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If $f(z)$ is continuous on $\Omega$ (open) and has a simple pole at $z=a$ on $\Omega$, then $f$ has no primitive function on the punctured open neighborhood of $z=a$ and thus the integral over a circle, say centered at $a$, will not vanish.

In the case $f(z)$ has a pole of order $> 1$ it has also a primitive function except at the poles. According to a theorem, if $f(z)$ has a primitive function then the integral over a simply closed path will vanish.

From the book I am learning complex analysis from it is not clear; if the integral of $f(z)$ over the closed path will also not vanish if $f(z)$ has a pole of order $>1$? More generally, in which cases does the integral of a complex function over a closed path vanish since a holomorphic function must not have a primitive function?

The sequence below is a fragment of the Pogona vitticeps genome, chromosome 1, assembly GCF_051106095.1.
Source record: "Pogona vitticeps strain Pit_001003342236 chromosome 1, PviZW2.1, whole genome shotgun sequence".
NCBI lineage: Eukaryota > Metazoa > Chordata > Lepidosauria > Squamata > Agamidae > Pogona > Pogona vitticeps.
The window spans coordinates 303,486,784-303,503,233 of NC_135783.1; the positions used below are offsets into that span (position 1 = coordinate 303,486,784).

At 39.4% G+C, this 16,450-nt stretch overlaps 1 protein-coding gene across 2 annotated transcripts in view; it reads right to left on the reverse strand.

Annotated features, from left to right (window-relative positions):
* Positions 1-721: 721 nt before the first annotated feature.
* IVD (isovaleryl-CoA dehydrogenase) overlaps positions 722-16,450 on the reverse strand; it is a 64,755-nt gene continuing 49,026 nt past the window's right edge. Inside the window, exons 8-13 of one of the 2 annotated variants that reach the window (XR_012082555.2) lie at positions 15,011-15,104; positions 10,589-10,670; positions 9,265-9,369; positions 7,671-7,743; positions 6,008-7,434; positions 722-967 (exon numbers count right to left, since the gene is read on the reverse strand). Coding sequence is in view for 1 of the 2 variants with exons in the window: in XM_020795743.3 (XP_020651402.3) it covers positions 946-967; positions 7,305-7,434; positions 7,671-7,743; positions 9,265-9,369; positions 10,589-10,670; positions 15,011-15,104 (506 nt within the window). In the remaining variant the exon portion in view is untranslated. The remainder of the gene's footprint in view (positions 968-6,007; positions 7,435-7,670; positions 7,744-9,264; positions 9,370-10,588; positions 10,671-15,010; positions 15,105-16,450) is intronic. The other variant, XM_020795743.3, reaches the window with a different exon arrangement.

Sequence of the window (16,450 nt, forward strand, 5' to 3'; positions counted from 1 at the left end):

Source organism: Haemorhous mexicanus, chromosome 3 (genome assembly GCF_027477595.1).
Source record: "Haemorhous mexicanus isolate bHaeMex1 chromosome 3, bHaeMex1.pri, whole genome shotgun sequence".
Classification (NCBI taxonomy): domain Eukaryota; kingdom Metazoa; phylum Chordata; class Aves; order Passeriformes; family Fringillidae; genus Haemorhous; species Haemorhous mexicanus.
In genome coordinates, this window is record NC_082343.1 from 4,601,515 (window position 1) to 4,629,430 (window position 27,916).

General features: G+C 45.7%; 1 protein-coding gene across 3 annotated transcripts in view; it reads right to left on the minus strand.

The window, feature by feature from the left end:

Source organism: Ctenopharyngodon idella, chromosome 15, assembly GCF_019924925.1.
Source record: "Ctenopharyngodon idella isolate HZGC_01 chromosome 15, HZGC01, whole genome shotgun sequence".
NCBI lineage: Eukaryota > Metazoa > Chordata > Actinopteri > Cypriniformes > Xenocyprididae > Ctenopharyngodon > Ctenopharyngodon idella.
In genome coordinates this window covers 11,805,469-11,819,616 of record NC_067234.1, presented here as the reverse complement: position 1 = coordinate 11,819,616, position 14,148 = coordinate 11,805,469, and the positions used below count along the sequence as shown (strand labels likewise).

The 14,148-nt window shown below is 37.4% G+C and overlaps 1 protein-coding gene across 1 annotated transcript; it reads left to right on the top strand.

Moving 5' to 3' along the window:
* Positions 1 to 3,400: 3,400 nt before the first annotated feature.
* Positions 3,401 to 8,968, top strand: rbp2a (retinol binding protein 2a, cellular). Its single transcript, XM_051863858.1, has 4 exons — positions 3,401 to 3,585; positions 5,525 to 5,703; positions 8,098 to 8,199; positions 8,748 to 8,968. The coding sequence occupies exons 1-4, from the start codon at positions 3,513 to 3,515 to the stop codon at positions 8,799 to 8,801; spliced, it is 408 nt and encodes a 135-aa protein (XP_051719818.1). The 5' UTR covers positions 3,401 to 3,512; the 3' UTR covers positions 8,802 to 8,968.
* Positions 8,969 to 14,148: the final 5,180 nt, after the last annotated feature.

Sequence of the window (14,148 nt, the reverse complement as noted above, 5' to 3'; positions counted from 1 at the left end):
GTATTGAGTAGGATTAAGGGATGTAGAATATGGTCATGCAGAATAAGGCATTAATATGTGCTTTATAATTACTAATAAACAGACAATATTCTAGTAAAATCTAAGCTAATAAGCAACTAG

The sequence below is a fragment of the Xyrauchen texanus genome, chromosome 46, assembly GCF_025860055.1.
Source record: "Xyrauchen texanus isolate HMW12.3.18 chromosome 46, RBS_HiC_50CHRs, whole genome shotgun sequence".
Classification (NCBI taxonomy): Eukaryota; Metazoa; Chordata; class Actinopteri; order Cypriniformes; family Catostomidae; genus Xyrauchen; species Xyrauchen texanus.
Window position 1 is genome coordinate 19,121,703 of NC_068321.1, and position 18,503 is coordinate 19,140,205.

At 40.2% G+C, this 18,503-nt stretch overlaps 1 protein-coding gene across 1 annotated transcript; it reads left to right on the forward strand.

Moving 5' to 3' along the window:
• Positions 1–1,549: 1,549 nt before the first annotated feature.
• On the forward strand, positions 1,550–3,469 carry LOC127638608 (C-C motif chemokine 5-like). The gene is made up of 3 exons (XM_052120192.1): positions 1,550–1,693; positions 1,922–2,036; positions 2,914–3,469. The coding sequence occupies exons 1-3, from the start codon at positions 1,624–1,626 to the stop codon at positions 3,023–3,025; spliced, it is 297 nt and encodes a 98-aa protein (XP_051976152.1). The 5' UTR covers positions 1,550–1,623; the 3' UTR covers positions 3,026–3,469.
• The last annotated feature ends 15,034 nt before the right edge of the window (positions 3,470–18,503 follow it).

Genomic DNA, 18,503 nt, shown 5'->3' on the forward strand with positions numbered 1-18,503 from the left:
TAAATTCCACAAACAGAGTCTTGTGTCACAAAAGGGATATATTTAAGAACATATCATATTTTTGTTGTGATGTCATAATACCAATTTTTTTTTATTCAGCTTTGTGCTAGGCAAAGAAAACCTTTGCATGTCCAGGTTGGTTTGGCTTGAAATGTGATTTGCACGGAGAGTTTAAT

Thanks for your comment.

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I assume you mean "holomorphic" when you write "continuous".

Suppose $f$ has a pole at $z_0$. Let $\sum_{n=-p}^\infty a_n(z-z_0)^n$ be the Laurent series of $f$. The integral of $f$ on a loop around $z_0$ then depends only on $a_{-1}$. In fact, it is equal to $2i\pi\cdot a_{-1}$.

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  • $\begingroup$ Thanks. But f(z) is not continuous at the pole also for the pole of order >1. Does it change anything ? $\endgroup$ – ivo Jun 6 '15 at 15:59
  • $\begingroup$ @ivo No, it doesn't. $\endgroup$ – Amitai Yuval Jun 6 '15 at 16:30

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